Project description:Ail is an outer membrane protein from Yersinia pestis that is highly expressed in a rodent model of bubonic plague, making it a good candidate for vaccine development. Ail is important for attaching to host cells and evading host immune responses, facilitating rapid progression of a plague infection. Binding to host cells is important for injection of cytotoxic Yersinia outer proteins. To learn more about how Ail mediates adhesion, we solved two high-resolution crystal structures of Ail, with no ligand bound and in complex with a heparin analog called sucrose octasulfate. We identified multiple adhesion targets, including laminin and heparin, and showed that a 40 kDa domain of laminin called LG4-5 specifically binds to Ail. We also evaluated the contribution of laminin to delivery of Yops to HEp-2 cells. This work constitutes a structural description of how a bacterial outer membrane protein uses a multivalent approach to bind host cells.
Project description:Giardia lamblia is a binucleate protistan parasite causing significant diarrheal disease worldwide. An inability to target Cas9 to both nuclei, combined with the lack of nonhomologous end joining and markers for positive selection, has stalled the adaptation of CRISPR/Cas9-mediated genetic tools for this widespread parasite. CRISPR interference (CRISPRi) is a modification of the CRISPR/Cas9 system that directs catalytically inactive Cas9 (dCas9) to target loci for stable transcriptional repression. Using a Giardia nuclear localization signal to target dCas9 to both nuclei, we developed efficient and stable CRISPRi-mediated transcriptional repression of exogenous and endogenous genes in Giardia. Specifically, CRISPRi knockdown of kinesin-2a and kinesin-13 causes severe flagellar length defects that mirror defects with morpholino knockdown. Knockdown of the ventral disk MBP protein also causes severe structural defects that are highly prevalent and persist in the population more than 5 d longer than defects associated with transient morpholino-based knockdown. By expressing two guide RNAs in tandem to simultaneously knock down kinesin-13 and MBP, we created a stable dual knockdown strain with both flagellar length and disk defects. The efficiency and simplicity of CRISPRi in polyploid Giardia allows rapid evaluation of knockdown phenotypes and highlights the utility of CRISPRi for emerging model systems.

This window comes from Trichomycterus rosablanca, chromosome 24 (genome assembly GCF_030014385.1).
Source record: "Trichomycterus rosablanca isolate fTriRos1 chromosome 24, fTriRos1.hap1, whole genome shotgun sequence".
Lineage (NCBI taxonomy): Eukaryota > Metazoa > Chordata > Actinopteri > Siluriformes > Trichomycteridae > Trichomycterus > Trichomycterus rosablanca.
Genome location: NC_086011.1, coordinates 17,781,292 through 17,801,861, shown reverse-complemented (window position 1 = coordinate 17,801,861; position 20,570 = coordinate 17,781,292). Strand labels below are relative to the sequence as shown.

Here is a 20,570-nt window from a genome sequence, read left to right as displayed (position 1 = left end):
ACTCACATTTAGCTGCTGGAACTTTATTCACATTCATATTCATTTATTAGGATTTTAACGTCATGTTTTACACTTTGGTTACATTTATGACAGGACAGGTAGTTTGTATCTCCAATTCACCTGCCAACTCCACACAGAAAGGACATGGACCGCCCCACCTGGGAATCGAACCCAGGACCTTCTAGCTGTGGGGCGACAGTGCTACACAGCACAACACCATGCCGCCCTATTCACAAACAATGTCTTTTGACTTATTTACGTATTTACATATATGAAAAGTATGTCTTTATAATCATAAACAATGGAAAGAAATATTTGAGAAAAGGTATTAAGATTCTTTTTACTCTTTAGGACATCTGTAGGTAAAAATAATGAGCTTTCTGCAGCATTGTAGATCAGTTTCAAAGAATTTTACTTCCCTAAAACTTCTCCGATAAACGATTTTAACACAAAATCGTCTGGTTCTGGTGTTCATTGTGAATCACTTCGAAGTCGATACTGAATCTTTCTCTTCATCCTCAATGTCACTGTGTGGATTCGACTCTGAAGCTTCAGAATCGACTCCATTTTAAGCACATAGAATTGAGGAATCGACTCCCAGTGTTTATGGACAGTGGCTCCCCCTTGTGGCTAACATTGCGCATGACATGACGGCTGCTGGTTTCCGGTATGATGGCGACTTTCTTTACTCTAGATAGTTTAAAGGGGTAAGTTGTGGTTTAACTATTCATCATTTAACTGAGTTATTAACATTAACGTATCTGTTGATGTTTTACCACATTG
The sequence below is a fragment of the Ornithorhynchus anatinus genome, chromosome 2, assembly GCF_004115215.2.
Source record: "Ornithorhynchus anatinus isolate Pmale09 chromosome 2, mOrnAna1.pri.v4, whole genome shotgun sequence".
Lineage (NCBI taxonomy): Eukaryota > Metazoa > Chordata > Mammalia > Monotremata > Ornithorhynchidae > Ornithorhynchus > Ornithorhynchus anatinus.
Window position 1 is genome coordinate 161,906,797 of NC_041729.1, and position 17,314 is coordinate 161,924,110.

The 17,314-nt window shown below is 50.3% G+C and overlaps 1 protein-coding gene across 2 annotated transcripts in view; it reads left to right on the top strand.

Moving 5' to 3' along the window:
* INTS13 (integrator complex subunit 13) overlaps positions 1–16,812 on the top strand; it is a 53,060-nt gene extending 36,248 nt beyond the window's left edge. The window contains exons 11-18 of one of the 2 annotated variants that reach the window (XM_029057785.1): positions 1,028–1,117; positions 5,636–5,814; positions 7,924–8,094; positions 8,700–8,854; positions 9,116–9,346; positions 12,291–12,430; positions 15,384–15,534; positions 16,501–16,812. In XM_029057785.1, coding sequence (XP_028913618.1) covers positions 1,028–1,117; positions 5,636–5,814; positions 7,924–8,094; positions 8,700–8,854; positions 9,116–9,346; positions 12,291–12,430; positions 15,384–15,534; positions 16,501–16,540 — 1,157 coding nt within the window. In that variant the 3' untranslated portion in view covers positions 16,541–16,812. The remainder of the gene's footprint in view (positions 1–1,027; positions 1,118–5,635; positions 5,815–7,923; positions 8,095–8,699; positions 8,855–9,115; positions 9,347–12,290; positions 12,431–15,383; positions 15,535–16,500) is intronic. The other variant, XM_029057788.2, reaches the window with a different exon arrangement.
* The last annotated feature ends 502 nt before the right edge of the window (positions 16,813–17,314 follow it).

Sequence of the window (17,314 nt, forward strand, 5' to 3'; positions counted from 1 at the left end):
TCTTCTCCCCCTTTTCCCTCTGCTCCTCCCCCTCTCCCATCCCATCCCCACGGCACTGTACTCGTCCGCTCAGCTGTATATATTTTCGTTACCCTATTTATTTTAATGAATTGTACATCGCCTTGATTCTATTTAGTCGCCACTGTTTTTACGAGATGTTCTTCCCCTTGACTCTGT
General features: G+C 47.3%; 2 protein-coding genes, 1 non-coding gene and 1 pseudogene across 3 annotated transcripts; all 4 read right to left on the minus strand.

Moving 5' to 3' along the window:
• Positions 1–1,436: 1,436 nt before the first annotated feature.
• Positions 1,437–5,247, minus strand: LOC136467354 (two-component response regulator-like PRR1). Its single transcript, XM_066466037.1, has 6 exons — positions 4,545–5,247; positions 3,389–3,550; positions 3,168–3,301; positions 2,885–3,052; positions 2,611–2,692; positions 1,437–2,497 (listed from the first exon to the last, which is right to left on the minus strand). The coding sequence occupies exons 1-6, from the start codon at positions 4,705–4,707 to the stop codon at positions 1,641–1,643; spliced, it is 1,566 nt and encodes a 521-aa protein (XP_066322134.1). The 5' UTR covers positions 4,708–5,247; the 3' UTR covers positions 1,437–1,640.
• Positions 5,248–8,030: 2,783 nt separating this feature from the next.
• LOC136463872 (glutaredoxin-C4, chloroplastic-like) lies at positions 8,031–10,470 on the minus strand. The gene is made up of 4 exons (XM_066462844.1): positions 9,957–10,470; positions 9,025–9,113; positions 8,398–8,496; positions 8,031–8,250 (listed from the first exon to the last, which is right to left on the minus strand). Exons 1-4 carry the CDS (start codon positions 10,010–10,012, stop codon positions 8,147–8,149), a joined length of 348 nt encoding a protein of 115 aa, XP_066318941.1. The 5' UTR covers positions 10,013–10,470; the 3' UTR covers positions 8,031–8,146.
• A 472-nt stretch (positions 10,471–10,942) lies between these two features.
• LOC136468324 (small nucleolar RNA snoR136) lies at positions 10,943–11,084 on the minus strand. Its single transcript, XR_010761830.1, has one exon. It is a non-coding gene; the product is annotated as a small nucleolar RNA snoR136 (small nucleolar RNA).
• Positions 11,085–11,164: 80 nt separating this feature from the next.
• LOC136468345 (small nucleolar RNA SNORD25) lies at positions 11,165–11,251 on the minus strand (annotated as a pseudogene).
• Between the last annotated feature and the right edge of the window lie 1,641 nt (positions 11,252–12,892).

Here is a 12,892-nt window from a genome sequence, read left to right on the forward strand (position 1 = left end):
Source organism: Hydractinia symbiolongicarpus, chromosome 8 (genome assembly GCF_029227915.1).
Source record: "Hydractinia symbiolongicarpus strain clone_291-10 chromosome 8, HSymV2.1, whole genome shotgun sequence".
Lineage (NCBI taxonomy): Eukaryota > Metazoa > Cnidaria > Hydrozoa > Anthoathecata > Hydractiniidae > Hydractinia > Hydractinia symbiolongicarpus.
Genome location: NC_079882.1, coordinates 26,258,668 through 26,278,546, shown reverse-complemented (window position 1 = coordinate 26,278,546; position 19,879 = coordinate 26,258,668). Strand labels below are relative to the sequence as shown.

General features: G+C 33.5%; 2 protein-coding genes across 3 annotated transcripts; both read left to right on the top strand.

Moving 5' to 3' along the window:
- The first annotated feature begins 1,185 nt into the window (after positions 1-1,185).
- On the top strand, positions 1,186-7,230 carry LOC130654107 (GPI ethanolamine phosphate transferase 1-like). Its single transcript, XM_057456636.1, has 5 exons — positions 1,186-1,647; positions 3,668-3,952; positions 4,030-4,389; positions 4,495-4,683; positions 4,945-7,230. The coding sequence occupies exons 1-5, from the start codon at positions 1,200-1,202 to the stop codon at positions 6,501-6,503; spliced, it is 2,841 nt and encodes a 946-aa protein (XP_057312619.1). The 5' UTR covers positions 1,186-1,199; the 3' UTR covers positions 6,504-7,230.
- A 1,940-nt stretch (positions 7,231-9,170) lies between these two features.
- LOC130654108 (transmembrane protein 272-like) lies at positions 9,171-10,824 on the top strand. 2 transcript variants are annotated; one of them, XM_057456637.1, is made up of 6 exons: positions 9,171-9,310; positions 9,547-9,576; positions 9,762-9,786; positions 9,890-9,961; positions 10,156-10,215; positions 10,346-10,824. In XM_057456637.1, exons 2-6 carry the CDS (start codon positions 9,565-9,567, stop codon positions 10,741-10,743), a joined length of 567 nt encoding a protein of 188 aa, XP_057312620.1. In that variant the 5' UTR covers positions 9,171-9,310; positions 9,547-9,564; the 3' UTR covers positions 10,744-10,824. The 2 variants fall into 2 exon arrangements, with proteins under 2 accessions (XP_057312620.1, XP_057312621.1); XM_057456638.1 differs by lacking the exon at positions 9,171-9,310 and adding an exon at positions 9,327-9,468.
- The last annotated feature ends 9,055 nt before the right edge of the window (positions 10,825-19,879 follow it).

Project description:Long non-coding RNAs (lncRNAs) have emerged as regulators of gene expression across metazoa. Interestingly, some lncRNAs function independently of their transcripts - the transcription of the lncRNA locus itself affects target genes. However, current methods of loss-of-function analysis are insufficient to address the role of lncRNA transcription from the transcript which has impeded analysis of their function. Using the minimal CRISPR interference (CRISPRi) system, we show that coexpression of the catalytically inactive Cas9 (dCas9) and guide RNAs targeting the endogenous roX locus in the Drosophila cells results in a robust and specific knockdown of roX1 and roX2 RNAs, thus eliminating the need for recruiting chromatin modifying proteins for effective gene silencing. Additionally, we find that the human and Drosophila codon optimized dCas9 genes are functional and show similar transcription repressive activity. Finally, we demonstrate that the minimal CRISPRi system suppresses roX transcription efficiently in vivo resulting in loss-of-function phenotype, thus validating the method for the first time in a multicelluar organism. Our analysis expands the genetic toolkit available for interrogating lncRNA function in situ and is adaptable for targeting multiple genes across model organisms.